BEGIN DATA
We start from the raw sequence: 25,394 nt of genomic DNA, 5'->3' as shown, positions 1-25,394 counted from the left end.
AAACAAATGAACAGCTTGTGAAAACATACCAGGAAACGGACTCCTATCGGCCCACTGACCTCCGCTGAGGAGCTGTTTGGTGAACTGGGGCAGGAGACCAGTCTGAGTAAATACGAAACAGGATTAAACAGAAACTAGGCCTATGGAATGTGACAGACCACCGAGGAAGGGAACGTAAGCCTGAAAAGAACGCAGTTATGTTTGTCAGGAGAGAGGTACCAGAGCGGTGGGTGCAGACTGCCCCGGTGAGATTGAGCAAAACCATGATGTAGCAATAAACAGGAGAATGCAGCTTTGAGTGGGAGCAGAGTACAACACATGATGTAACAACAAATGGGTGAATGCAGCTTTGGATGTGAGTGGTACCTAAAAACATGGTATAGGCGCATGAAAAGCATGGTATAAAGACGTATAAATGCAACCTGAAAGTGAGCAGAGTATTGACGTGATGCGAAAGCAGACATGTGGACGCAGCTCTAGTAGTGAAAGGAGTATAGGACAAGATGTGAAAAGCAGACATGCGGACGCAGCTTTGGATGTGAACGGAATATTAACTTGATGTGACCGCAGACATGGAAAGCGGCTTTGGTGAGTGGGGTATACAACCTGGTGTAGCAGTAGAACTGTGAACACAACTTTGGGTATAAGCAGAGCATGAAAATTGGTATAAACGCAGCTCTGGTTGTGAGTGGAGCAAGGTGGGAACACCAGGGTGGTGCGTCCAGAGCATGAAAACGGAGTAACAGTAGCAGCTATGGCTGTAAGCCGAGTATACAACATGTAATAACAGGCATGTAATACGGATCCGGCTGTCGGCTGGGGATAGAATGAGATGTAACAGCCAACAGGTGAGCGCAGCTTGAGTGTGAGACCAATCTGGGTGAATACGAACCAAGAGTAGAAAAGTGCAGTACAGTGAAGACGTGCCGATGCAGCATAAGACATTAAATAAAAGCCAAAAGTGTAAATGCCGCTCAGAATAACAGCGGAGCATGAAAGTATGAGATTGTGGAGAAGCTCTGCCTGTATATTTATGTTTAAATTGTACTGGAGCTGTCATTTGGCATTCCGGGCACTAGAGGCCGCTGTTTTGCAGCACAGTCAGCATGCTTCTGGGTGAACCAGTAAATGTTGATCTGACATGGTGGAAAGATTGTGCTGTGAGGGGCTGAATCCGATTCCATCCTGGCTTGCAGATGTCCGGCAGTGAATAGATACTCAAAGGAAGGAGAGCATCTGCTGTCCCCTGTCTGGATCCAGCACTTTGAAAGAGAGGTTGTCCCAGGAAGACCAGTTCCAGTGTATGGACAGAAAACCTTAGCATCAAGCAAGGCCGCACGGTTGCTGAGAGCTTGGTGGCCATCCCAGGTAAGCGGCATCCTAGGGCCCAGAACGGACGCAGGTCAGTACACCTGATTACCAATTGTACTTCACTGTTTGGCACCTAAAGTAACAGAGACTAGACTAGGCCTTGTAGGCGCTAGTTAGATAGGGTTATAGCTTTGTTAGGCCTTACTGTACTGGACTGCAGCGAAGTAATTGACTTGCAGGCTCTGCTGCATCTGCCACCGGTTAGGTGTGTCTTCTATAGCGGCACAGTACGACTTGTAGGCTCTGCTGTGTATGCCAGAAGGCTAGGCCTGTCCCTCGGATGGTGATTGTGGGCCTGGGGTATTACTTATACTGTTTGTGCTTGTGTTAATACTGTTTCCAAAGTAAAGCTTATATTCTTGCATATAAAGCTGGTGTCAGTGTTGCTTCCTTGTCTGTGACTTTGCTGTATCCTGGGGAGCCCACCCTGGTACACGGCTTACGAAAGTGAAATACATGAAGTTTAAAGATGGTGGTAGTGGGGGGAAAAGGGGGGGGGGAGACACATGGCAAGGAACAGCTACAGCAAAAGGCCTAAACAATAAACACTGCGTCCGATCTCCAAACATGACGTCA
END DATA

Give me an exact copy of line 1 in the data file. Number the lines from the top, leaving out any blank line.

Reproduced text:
We start from the raw sequence: 25,394 nt of genomic DNA, 5'->3' as shown, positions 1-25,394 counted from the left end.